[This is all fallout from the systems upgrade last Friday. Hopefully the dust will settle soon. -Raymond]
  2. Alexandre Grigoriev says:

    The answer "why you need import libraries":

    1. You can combine multiple import libraries into one LIB, along with "real" OBJs.

    2. You can make an import library from a DEF file, even if you don’t have a real DLL at hand.

    3. You could provide only public exports in a LIB, leaving private exports out.

  3. Alexandre Grigoriev says:
    1. You can make 2 DLLs cross-link each other, without trying to solve egg-chicken dilemma.
  4. Yuhong Bao says:

    "This goes back to the classical model for linking. This model existed for decades before Microsoft was even founded, so at least this time you don’t have Bill Gates to kick around. "

    And thus is not even unique to Windows.

  5. SuperKoko says:

    C++ compilers use name decoration to avoid name collisions of overloaded functions. That’s the main reason.

    Some compilers (e.g. Borland C++) don’t include the return type in the decored named, because functions cannot be overloaded on their return types.

  6. I love your mentioning one-pass compiler – yeah: it is Delphi Programming for ever and ever (now with Win7 and multitouch in the VCL):-)

  7. David M says:

    Delphi still has a one-pass compiler, and is still blazingly fast.  It now includes a linker step, but the object files (DCUs) are smarter than OBJs (pretty much raw compiler output, the format changes with every compiler revision, and the linker can load them straight in) and so the performance there is good too.  It’s still not uncommon for a large program to build in a few seconds.

  8. Adrian says:

    Good post.

    External used to be limited to SIX characters (at least when C was first standardized by ANSI), which is why strncpy wasn’t called strcpyn.

  9. And even C decorates names these days, for functions with stdcall (aka WINAPI) calling convention,

  10. Worf says:

    Actually, C name decoration is a x86 artifact. Other architectures let you get away without WINAPI and other stuff like PASCAL or cdecl because they have a calling convention. (I’ve had code that compiles fine on ARM and MIPS but dies on x86 because of a missed WINAPI). x86 doesn’t, which leaves us with a million ways of calling a function.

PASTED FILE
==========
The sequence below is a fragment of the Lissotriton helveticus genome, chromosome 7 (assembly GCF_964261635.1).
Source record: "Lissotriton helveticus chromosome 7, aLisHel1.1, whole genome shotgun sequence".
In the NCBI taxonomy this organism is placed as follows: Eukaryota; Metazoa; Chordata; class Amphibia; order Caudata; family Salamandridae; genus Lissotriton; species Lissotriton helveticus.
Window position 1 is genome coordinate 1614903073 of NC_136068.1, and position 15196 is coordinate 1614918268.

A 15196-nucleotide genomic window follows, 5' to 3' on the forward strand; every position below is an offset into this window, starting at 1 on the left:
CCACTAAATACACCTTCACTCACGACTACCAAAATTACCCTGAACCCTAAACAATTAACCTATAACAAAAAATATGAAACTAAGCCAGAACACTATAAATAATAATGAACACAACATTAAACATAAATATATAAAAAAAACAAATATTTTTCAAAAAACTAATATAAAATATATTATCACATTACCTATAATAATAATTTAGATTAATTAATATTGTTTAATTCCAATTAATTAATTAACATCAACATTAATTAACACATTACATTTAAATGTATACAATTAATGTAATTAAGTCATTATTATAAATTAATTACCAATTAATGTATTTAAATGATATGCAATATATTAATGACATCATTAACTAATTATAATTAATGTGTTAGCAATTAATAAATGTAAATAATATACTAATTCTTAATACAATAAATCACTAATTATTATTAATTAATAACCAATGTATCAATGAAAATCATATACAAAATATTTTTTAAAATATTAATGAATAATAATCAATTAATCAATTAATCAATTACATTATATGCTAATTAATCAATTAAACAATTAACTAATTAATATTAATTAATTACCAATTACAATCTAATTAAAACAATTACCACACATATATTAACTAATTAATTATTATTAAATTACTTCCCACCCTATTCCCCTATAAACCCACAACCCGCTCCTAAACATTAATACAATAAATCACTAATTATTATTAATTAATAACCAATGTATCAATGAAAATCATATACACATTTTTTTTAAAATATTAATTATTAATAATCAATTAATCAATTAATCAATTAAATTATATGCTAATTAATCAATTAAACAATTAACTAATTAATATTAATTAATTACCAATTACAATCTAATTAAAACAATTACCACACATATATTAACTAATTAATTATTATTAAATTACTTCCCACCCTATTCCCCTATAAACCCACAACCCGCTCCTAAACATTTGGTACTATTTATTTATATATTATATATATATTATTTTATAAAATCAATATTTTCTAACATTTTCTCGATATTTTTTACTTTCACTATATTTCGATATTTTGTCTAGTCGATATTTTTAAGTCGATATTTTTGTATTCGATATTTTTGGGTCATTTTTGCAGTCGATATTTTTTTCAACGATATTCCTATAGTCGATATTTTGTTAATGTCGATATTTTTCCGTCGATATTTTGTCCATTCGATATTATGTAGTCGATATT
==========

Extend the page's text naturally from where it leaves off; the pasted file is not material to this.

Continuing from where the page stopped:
Anyhow, a peculiarity of Win32 is that all executables (DLL’s, EXE’s and others of the sort) must have symbols resolved, even if the symbol is in another file. ELF doesn’t, and lets you do wierd things like have unresolved symbols in dynamic libraries. (Executables can’t, for obvious reasons, but the linker just needs proof that there’s something somewhere during linking that will provide it). Fun things happen when you link with one library, but provide another during runtime (cross-compiling – you need a "proof" library during linking, but the actual one used during execution can be different).

    But since an ELF shared object can have dangling references, you don’t find out until you run and load… (this way stuff like C libraries are linked on load).

    It does have a fun aspect. I wrote a utility that built in a library of functions client libraries had to use. Those libraries linked fine, and they linked back to the executable when the executable loaded them. When someone ported it to win32, they had to break out those functions as a DLL on its own linked by both.

  11. nitpicker says:

    > the compiler merely agreed

    … “merrily agreed”?

    [Not a typo, but now that you mention it, I wish I had written “merrily.” -Raymond]
  12. Jared says:

    Just for the record, the major mainframe architecture had no limitations on character set, and there were products which took advantage of that fact to encode limited information into external names in the early 1970s, if not before.

    (FWIW, I was one of the owners of the IEWLxxx code.)

    Virtually everything I’ve seen in the PC world has an analogue in early computing.  Today’s problems were recognized and addressed and the solutions "lost" to the newer generation who have re-invented the wheel.  

    Pioneers recognized the consequences of some choices and deliberately avoided them (c.f. null terminated strings discussion) not because of resource restrictions, but because of foresight.

    Many, many "software patents" have granted since the internet took off which are not "new art" — pioneers already used the idea in systems long forgotten by history and now reinvented for the PC.

    If Google can’t find it, it must not exist, right?

Comments are closed.